Starwing (Star Fox): SNES Shooter With Anthropomorphic Animals

Starwing on the Super Nintendo
You say Star Fox, I say Starwing.

Here’s a SNES classic that was groundbreaking for its day—Starwing! Launched in 1993, Nintendo’s series was a hit and boasted some mega impressive graphics.

Starwing on the SNES

Okay, first off—the name. This series has a weird history with naming issues across different continents.

In Europe for the PAL version, it’s Starwing. Pretty much everywhere else, it’s Star Fox.

This bizarre issue continued on for the sequel in 1997. Lylat Wars, as we had in Europe, is Star Fox 64 for most others. Neat, eh?

Anyway, the first in the series launched in 1993. Nintendo EAD and British developer Argonaut Software (now defunct) worked on the rail shooter, which boasted impressive polygon effects.

Nintendo used a Super FX chip to achieve that, the very first 3D graphics accelerator chip in a consumer product there had ever been!

It must have been fun creating the game. Shigeru Miyamoto and Katsuya Eguchi handled the main game design.

The Arwings the characters fly were inspired by X-Wings from Star Wars. Argonaut was the first to suggest using spaceships, while Nintendo designed the characters, levels, and managed the soundtrack.

Along with Rare’s Donkey Kong Country (1994), this meant the SNES was really pushing the technological boat out in its final years of existence.

And for the time, Starwing really looked the part.

In the game, you take control of Fox McLoud. You’re in the Lylat system, a region of space with anthropomorphic animals ruling the skies.

Andross, an evil scientist, has fled to a planet called Venom where he’s declared war on everyone else.

After setting his vast army onto the rest of the solar system, it’s up to Fox and his colleagues to wipe the bastard out.

Along with General Pepper (a dog) to explain your missions, you’re joined by three wingmen.

These are Peppy Hare, Falco Lombardi, and the glorious Slippy Toad.

That lot flies with you on missions. And all the action is around on-rails shooting to wipe out enemies, reach an end of level boss, and advance towards Andross.

Your wingmen interact with you as well, with some of the greatest video game sound effects ever recorded! Dib dibber, dib dibber.

The game has enjoyed various re-releases over the years, such as on the SNES Mini Classic in 2017 (along with its sequel Star Fox 2, which was never released).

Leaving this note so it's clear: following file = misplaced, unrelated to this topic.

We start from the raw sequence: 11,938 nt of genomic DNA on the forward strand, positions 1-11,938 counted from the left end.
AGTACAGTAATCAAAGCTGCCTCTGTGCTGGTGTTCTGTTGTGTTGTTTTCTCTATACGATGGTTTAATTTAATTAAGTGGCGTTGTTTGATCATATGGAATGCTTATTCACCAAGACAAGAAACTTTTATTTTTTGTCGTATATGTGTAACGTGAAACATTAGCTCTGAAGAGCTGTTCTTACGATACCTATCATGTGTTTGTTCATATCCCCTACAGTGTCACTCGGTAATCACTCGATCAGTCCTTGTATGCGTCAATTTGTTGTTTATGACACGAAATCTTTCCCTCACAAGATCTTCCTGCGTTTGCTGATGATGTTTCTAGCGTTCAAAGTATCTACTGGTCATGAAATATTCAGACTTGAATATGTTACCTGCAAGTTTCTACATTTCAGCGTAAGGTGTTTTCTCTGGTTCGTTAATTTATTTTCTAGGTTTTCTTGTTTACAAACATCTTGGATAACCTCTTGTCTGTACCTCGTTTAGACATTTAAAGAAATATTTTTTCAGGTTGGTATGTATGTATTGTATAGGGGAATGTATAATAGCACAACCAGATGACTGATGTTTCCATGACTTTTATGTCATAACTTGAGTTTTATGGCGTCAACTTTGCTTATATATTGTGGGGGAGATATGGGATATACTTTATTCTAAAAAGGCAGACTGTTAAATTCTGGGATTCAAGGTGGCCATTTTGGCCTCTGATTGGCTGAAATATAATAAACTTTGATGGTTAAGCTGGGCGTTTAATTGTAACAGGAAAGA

And is it fun? Back in the day, it was a blast! A thoroughly absorbing and dramatic game.

These days it’s showing its age a fair bit and some of the gaming mechanics feel clunky and anachronistic. It’s not aged in the way many other SNES masterpieces have.

However, for what it is now we find something of a landmark title that really pushed the limits of technology in 1993.

We feel Starwing deserves respect for that. Even if, these days, you’re better suited giving Lylat Wars another whirl for your Star Fox hit.

The Star Fox Series Now

The series remains one of the great unloved projects in Nintendo’s canon. Seriously, they really need to make more of these games!

In 2016 the company hyped fans with a new title in Star Fox Zero.

However, it turned into something of a massive disappointment. A rare example of Nintendo getting one of its flagship titles so badly wrong.

After the critical panning that received (the game isn’t bad, it’s just mediocre and plagued by a bizarre control system) we can’t see the Japanese behemoth touching the series again for a while.

That’s a real shame. In the words of Slippy Toad, “Dib dibber, dib dibber.” Indeed.


  1. I never played much of the original Star Fox, but I did play a lot of 64. A real classic, and though I haven’t played it lately, I’d bet it still holds up today. But its followups have really haven’t lived up to it, I guess. I didn’t mind Star Fox Adventures so much, even if it wasn’t exactly the proper sequel we were expecting, but Assault on the Gamecube was pretty rough from what I remember. I haven’t played Zero, but I’ve heard the disappointment over it. Too bad.

    Liked by 2 people

    • The N64 version holds up well, can still have lots of fun with it. I’d say the best game from the series quite easily.

      And yes, Star Fox Zero was a massive missed opportunity. It’s really quite baffling Nintendo messed it up so badly. Hopefully they’ll have a proper go again eventually.

      Liked by 2 people

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